Monday, March 21, 2016

Autumn in the Abyss: Review/Analysis (Spoilers)

The impossible scenario witnessed by eyes wide with panic and ears praying for silence suggested truths the mad display confirmed. Everything he thought he knew was false or at least altered.

My first experience with the writing of John Claude Smith was his chapbook, Vox Terrae, published by Dunhams Manor Press. It contained classic elements of Weird fiction but written with a fresh voice that took readers on a nightmarish journey through horrifying realms that no human being had any business knowing. In his collection, Autumn in the Abyss, I think Smith took the formula of Vox Terrae, mixed it with some black and abyssal ingredients from the tenebrous depths of places that even angels won't set foot in, and created a new mutant strain of Horror that deftly balances characterization, plot, pacing, and narrative, culminating in an experience that will fill you with disgust, sadness, and even a hint of both optimism and hope.

Published by Omnium Gatherum, Autumn in the Abyss is a collection of five grotesque and disturbing stories that explore a variety themes, such as obsession, desire, humanity, redemption, hope, identity, insignificance, and the power of words, all while traversing through places that make us uncomfortable; places that we tend to stay away from and turn a blind eye to. Smith's writing in this collection possesses a grimy and corrosive quality; it slowly eats away at you, digested by the dregs of life. The atmosphere Smith creates is like a haze of thick smog that chokes and disorients you; it weighs you down and slows your pace, so that you have no choice but to take in Smith's unsettling and horrifying imagery. You have no choice but to witness the worst that life has to offer; a side of humanity that is so revolting, it makes your stomach turn and inevitably numbs you. 

Some of the protagonists in Smith's stories are at the bottom of the barrel of humanity. They are people who are detached from the rest of the world; they are plagued by obsessions and desires and will stop at nothing to pursue and achieve them; they prey on others who they deem as being less than human, but fail to see their own inhumanity. Some of them are so far gone, there is no hope for them; they are beyond reach. Others, though, are still inside the circle of redemption and will take the necessary steps to make things right for not just themselves, but for those they hurt as well.

In the story, La mia immortalità, Samuel Nisi is an artist who has been successful in photography, oil paintings, and now in sculpting, a profession he took up several years ago. Despite his success, however, he is searching for everlasting fame. He wants to create something that will be remembered and revered long after he is gone. He wants immortality, no matter the cost.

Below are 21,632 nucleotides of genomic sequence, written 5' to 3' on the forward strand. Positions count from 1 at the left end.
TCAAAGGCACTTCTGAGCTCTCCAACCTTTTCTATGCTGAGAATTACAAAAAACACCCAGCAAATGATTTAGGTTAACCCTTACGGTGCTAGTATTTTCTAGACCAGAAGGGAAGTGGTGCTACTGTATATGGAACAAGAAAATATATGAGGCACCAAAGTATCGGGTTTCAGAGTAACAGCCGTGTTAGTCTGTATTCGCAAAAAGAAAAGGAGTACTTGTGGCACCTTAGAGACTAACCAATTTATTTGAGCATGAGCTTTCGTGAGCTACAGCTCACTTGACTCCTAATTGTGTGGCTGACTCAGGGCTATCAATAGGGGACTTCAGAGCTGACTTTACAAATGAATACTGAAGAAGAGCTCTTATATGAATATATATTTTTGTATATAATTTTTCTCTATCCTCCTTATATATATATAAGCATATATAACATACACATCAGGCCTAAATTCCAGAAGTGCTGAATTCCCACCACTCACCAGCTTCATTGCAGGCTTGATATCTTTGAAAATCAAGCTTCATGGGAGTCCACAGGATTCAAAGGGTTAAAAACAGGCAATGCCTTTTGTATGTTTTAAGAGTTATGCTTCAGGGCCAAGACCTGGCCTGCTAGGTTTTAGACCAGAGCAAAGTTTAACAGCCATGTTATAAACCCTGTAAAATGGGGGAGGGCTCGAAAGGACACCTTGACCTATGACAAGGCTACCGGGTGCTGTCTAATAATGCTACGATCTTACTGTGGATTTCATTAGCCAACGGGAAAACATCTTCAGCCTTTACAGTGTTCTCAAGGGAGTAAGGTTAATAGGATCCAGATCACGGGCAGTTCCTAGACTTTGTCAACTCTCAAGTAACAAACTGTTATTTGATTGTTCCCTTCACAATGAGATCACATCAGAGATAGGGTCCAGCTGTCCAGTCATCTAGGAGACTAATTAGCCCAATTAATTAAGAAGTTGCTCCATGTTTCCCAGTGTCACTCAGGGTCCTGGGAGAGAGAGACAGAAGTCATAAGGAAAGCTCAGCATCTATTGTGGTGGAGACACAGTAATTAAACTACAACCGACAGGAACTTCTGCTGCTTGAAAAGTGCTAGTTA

His aspirations had grown cunning. He would attain his goals at any cost, which had cost him friends, colleagues, personal relationships- not that they mattered to him. Anything that got in the way of his life's purpose, as whittled to spear sharp intensity as the years tolled, was easily discarded.

Nisi cares not for his current girlfriend Claire. She wants to talk to him but he cannot be bothered. He cannot stand the fact that he is associated with the human race; he sees himself above everyone else. Claire tells him she's pregnant and all he can say to her is to get an abortion; he wants nothing to do with Claire or the baby. So much, in fact, that he's willing to murder Claire and his unborn child. All that matters to Nisi is his quest for immortality; he cares only for himself and what he wants. The story, Broken Teacup, also explores this theme of detachment and viewing other people as being less than human. The story explores the depraved lives of Mr. Rickart, Lemmy, and Elvis. Mr. Rickart and Lemmy prowl the bowels of small towns in Texas, looking for the "lowest of the low" hookers and propositioning them to perform "the most disgusting encounters imaginable". They record their encounters and responses form the hookers and use the footage and sound bits for their sleazy noise band, Texas Chainsaw Erection. 

Lemmy and Mr. Rickart's deplorable acts were turning heads but not bringing in the money. Their particular venture, however, draws a unique fan base and brings them cringe-worthy, nauseating requests, which eventually leads them into the realm of murder. Being offered a lot of money, coupled with this sick idea of taking your act to a whole new level of depravity and inhumanity, is something that cannot be passed up by them. 

The killing was odd in the beginning. No problem for Lemmy, but I only did a couple girls before I realized that wasn't my thing. That said, most of these girls, hell, they haven't been living for a while, so it's not like they was missing anything important. It was not like their missing would be noticed.